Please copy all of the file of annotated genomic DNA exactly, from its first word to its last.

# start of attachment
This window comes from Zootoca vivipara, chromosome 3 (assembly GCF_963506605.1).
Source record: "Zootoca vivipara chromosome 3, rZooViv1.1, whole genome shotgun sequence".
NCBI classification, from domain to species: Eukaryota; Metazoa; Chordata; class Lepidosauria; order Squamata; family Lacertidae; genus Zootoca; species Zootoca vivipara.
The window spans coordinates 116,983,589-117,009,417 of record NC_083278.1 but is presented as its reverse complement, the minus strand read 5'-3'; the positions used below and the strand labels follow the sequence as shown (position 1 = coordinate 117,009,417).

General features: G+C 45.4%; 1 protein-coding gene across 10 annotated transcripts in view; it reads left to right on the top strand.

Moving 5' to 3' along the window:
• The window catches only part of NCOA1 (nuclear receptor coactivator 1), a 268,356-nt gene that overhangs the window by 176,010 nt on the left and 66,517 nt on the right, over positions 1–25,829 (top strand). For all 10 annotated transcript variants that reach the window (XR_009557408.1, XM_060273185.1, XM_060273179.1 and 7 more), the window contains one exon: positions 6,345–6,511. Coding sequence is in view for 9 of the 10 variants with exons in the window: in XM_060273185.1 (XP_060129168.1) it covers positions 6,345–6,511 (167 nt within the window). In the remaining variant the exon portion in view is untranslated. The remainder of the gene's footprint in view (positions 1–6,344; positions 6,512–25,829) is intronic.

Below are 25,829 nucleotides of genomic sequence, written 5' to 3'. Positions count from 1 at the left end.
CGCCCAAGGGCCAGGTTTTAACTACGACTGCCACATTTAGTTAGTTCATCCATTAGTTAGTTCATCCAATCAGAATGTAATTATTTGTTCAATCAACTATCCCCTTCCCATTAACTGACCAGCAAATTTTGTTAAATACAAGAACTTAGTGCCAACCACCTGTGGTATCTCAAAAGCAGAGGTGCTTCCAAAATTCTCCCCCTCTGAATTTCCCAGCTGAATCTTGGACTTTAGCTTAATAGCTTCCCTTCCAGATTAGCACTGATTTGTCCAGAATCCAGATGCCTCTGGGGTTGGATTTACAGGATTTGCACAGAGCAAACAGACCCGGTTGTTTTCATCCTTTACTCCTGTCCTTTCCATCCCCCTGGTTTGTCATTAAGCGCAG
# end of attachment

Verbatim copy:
This window comes from Zootoca vivipara, chromosome 3 (assembly GCF_963506605.1).
Source record: "Zootoca vivipara chromosome 3, rZooViv1.1, whole genome shotgun sequence".
NCBI classification, from domain to species: Eukaryota; Metazoa; Chordata; class Lepidosauria; order Squamata; family Lacertidae; genus Zootoca; species Zootoca vivipara.
The window spans coordinates 116,983,589-117,009,417 of record NC_083278.1 but is presented as its reverse complement, the minus strand read 5'-3'; the positions used below and the strand labels follow the sequence as shown (position 1 = coordinate 117,009,417).

General features: G+C 45.4%; 1 protein-coding gene across 10 annotated transcripts in view; it reads left to right on the top strand.

Moving 5' to 3' along the window:
• The window catches only part of NCOA1 (nuclear receptor coactivator 1), a 268,356-nt gene that overhangs the window by 176,010 nt on the left and 66,517 nt on the right, over positions 1–25,829 (top strand). For all 10 annotated transcript variants that reach the window (XR_009557408.1, XM_060273185.1, XM_060273179.1 and 7 more), the window contains one exon: positions 6,345–6,511. Coding sequence is in view for 9 of the 10 variants with exons in the window: in XM_060273185.1 (XP_060129168.1) it covers positions 6,345–6,511 (167 nt within the window). In the remaining variant the exon portion in view is untranslated. The remainder of the gene's footprint in view (positions 1–6,344; positions 6,512–25,829) is intronic.

Below are 25,829 nucleotides of genomic sequence, written 5' to 3'. Positions count from 1 at the left end.
CGCCCAAGGGCCAGGTTTTAACTACGACTGCCACATTTAGTTAGTTCATCCATTAGTTAGTTCATCCAATCAGAATGTAATTATTTGTTCAATCAACTATCCCCTTCCCATTAACTGACCAGCAAATTTTGTTAAATACAAGAACTTAGTGCCAACCACCTGTGGTATCTCAAAAGCAGAGGTGCTTCCAAAATTCTCCCCCTCTGAATTTCCCAGCTGAATCTTGGACTTTAGCTTAATAGCTTCCCTTCCAGATTAGCACTGATTTGTCCAGAATCCAGATGCCTCTGGGGTTGGATTTACAGGATTTGCACAGAGCAAACAGACCCGGTTGTTTTCATCCTTTACTCCTGTCCTTTCCATCCCCCTGGTTTGTCATTAAGCGCAG